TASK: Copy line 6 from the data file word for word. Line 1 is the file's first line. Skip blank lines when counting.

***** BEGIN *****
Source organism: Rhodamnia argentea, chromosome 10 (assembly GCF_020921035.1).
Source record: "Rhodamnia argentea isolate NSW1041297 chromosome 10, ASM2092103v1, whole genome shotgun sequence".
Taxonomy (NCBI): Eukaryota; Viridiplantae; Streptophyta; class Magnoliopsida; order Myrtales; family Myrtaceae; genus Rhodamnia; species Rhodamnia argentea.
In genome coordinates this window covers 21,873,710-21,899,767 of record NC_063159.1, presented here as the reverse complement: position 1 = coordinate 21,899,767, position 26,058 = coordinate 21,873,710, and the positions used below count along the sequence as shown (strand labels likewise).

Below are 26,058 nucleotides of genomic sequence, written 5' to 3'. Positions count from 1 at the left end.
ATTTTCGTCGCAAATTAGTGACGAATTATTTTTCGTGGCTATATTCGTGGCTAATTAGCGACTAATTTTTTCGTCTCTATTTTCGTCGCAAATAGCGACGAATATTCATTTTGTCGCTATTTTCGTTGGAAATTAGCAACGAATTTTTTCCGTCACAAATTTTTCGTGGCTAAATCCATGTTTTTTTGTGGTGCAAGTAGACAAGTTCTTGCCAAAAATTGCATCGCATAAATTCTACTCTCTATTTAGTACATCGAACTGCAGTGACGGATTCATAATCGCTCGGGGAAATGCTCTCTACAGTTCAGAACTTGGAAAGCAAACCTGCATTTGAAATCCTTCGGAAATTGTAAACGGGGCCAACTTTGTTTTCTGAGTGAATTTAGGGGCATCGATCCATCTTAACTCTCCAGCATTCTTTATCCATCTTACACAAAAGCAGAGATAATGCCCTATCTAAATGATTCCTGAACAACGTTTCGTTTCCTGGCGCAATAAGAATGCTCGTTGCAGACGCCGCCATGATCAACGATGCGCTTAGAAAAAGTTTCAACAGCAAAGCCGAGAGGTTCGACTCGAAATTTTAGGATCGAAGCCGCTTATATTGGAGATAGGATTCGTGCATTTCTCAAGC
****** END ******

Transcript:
ATTTTCGTCGCAAATTAGTGACGAATTATTTTTCGTGGCTATATTCGTGGCTAATTAGCGACTAATTTTTTCGTCTCTATTTTCGTCGCAAATAGCGACGAATATTCATTTTGTCGCTATTTTCGTTGGAAATTAGCAACGAATTTTTTCCGTCACAAATTTTTCGTGGCTAAATCCATGTTTTTTTGTGGTGCAAGTAGACAAGTTCTTGCCAAAAATTGCATCGCATAAATTCTACTCTCTATTTAGTACATCGAACTGCAGTGACGGATTCATAATCGCTCGGGGAAATGCTCTCTACAGTTCAGAACTTGGAAAGCAAACCTGCATTTGAAATCCTTCGGAAATTGTAAACGGGGCCAACTTTGTTTTCTGAGTGAATTTAGGGGCATCGATCCATCTTAACTCTCCAGCATTCTTTATCCATCTTACACAAAAGCAGAGATAATGCCCTATCTAAATGATTCCTGAACAACGTTTCGTTTCCTGGCGCAATAAGAATGCTCGTTGCAGACGCCGCCATGATCAACGATGCGCTTAGAAAAAGTTTCAACAGCAAAGCCGAGAGGTTCGACTCGAAATTTTAGGATCGAAGCCGCTTATATTGGAGATAGGATTCGTGCATTTCTCAAGC